Credit: Screenshot from TRT World on Facebook

TRT World, the international branch of the Turkish publicly funded broadcaster TRT, is about to ramp up its presence in the United States.

With a digital strategy formed by Riyaad Minty, who was instrumental in the success of AJ+, TRT World has been building its presence online with content aimed at YouTube, social media, and voice-powered devices such as the Amazon Echo, as well as more traditional television.

In the UK, TRT World is available on Sky, and the team based in London has been producing two new dedicated shows, experimenting with a “fresher TV approach that could work on YouTube”, explained Minty.

TRT World’s digital presence in the US and elsewhere is aimed at millennials aged 25 to 40, focused on live breaking news coverage and explainer videos.

Short, snackable content on social media will also be part of the mix, but explainers and longer-form video will be at the core of the brand.

“A lot of people we see are just trying to copy AJ+ in terms of format. What people don't realise is the success of AJ+ isn't just the format text-on-screen and short-form videos, there's a lot more thinking that goes behind it in terms of how you talk to audiences, how you structure your team and your newsroom.

“We are bringing those sorts of learnings into TRT World but it's a more in-depth, longer-form approach.”

Even for videos aimed at the younger age range of the millennial generation, TRT World still leans towards longform (around eight minutes, for example) in a style similar to YouTube vlogs.

One of TRT World’s most successful social videos has been an explainer about the so-called Islamic State, that runs for six minutes. At the time of writing, it has 8.6 million views and over 100,000 shares on Facebook.

“We want people to pause, think and start questioning things and get a conversation going. So we are not looking to just inform you about what happened, we are actually looking to spark a conversation.”

TRT World is also prioritising audio storytelling, particularly on voice-activated devices such as the Amazon Echo. As well as news briefings, the team has created an interactive narrative story called 'Tough choices'.

The experience places listeners in Afghanistan in the shoes of a father whose daughter has been injured in a bomb explosion. They are then asked how they would react. The listeners’ decisions, such as whether to go to the hospital or treat their daughter at home, influence the direction of the story.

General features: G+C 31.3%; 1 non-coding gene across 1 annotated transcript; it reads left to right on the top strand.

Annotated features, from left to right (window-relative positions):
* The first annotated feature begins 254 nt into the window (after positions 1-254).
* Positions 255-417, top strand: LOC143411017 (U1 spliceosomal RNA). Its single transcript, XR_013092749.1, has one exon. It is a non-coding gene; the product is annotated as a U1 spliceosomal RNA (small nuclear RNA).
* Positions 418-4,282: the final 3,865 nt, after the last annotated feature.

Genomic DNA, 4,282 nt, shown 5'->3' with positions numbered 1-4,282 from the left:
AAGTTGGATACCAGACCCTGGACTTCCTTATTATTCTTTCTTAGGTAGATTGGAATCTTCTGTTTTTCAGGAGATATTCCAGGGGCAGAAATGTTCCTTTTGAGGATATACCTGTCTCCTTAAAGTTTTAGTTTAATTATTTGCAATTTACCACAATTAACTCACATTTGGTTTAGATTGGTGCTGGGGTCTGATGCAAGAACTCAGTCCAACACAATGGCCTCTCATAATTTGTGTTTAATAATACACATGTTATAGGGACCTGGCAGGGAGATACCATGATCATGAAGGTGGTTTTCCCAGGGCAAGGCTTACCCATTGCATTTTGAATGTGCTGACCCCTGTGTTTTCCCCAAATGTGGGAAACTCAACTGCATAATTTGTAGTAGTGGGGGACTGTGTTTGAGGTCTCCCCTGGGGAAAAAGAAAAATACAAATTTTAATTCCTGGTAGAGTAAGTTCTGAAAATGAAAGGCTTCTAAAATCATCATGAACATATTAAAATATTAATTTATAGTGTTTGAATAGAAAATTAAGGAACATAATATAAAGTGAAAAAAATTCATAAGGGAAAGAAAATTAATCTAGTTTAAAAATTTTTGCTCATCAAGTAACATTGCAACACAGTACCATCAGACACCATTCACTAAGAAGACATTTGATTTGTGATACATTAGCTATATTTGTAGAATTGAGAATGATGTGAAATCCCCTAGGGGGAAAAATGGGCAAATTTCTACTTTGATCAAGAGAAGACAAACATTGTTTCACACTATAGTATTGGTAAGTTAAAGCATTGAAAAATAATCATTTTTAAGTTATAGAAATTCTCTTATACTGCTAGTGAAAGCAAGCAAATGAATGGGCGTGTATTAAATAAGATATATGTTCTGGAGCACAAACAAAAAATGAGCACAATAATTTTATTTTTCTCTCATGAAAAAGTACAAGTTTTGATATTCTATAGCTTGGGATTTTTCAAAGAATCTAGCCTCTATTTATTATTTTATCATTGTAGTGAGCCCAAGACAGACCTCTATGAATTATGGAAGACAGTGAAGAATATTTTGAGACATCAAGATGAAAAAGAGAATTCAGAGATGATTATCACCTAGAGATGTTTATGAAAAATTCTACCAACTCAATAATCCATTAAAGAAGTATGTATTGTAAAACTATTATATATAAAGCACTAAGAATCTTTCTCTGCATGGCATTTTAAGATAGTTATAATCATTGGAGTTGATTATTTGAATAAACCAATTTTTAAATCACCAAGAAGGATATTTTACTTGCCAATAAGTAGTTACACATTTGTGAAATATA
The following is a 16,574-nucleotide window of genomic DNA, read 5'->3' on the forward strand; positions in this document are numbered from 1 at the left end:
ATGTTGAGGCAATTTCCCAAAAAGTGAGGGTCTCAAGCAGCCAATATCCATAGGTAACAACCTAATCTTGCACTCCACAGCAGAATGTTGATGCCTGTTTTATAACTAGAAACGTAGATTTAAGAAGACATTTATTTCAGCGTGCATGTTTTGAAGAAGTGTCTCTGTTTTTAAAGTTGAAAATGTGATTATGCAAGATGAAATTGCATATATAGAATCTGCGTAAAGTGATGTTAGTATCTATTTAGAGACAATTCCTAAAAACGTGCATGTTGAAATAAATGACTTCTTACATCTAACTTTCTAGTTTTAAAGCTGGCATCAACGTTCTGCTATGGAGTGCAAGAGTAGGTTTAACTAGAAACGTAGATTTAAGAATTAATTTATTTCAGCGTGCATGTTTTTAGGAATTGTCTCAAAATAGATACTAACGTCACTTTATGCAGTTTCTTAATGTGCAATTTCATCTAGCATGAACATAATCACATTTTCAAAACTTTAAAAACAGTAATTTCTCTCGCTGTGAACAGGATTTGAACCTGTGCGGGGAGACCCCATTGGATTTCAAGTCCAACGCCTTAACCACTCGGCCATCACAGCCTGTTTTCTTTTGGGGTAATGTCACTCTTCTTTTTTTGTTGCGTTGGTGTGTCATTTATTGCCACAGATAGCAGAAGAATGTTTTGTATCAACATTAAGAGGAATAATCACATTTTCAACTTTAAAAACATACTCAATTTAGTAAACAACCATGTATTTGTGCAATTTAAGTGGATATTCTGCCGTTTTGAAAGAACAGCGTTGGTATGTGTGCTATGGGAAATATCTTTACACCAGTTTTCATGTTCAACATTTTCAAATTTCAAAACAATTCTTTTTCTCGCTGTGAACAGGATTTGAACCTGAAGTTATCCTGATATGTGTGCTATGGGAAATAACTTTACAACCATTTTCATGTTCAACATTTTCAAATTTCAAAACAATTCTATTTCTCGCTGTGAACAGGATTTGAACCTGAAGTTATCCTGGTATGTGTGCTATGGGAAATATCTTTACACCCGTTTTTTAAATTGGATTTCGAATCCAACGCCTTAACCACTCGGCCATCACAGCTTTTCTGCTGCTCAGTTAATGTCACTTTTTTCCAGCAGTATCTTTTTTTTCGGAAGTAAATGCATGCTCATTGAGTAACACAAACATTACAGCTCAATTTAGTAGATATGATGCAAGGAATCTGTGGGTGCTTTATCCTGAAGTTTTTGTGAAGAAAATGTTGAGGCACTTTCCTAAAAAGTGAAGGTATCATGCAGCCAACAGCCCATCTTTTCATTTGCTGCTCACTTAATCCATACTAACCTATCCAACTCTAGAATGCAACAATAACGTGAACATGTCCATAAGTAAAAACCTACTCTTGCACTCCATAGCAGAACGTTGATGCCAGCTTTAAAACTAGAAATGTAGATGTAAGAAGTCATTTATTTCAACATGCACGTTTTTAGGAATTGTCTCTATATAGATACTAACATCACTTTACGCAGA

“With these voice-powered devices we are able to make it a bit more interactive and give you a bit more control over that narrative,” said Minty.

“That should get you more engaged in the topic and get you hopefully to have a bit more empathy towards the topic.”

‘Tough choices’ has been the first experience of such kind TRT World has created, and Minty said the response has been positive – his team sees voice-powered devices as a big space worthy of investment.

TRT World Quiz, developed for Google Assistant and initially built by a student intern, has already won two awards as part of the Actions on Google Developer Challenge.

To monitor audience growth and engagement on social media, and assess the success of the approach, Minty focuses on measuring, for example, view completion rates and interactions as a percentage of the total number of people who like the TRT World page on Facebook.

His biggest challenge centres around building the right teams and putting together the correct workflow, and he is aiming for a nimble approach. As TRT is publicly funded, the digital team is not pressured to instantly generate revenues from their experiments, giving them the opportunity to discover what works through trial and error, and then share their knowledge.

“I also stress to my team that if anybody walks into the room and tells you they know about digital strategy and this is the plan of how everything is going to work, they're probably lying to you.

“I've been doing this for almost a decade and even off the back of AJ+, things change very quickly. We have a roadmap of where we want to go to but one change in the algorithm means you have to pivot very quickly to something else. We have a guiding light but we're building this organisation to be quick and experiment, to embrace failure in terms of format, styles and strategies.”

While offering some peace of mind on the commercial side, TRT World’s status as the publicly-funded broadcaster from Turkey makes it an interesting player on the international scene, and potentially a controversial one, as Turkey is one of the worst jailers of journalists in the world.

For Minty, TRT World represents a different voice alongside the established US media increasingly questioned by the public, as well as an opportunity to tell stories from parts of the world that are often only covered through the eyes of journalists from Western Europe and the United States.

“Because we are public-funded, we are accountable to the people of Turkey not to the government of Turkey and you'll see that in terms of our stories and how we reflect that on screen. There will always be pockets of people who will question the angle or the paradigm in which news organisations are approaching the stories.

“When we start reporting on stories we reflect the street and we're translating those voices into English to people in Western audiences who may not have been exposed to it. I think Western news organisations fail a lot because they bring a very Eurocentric view in how they want to interpret this. There is more than one way to understand what's happening and we need to hear all of those voices to get an informed opinion about it. We're trying to be part of that mix, that’s how we position TRT World.”

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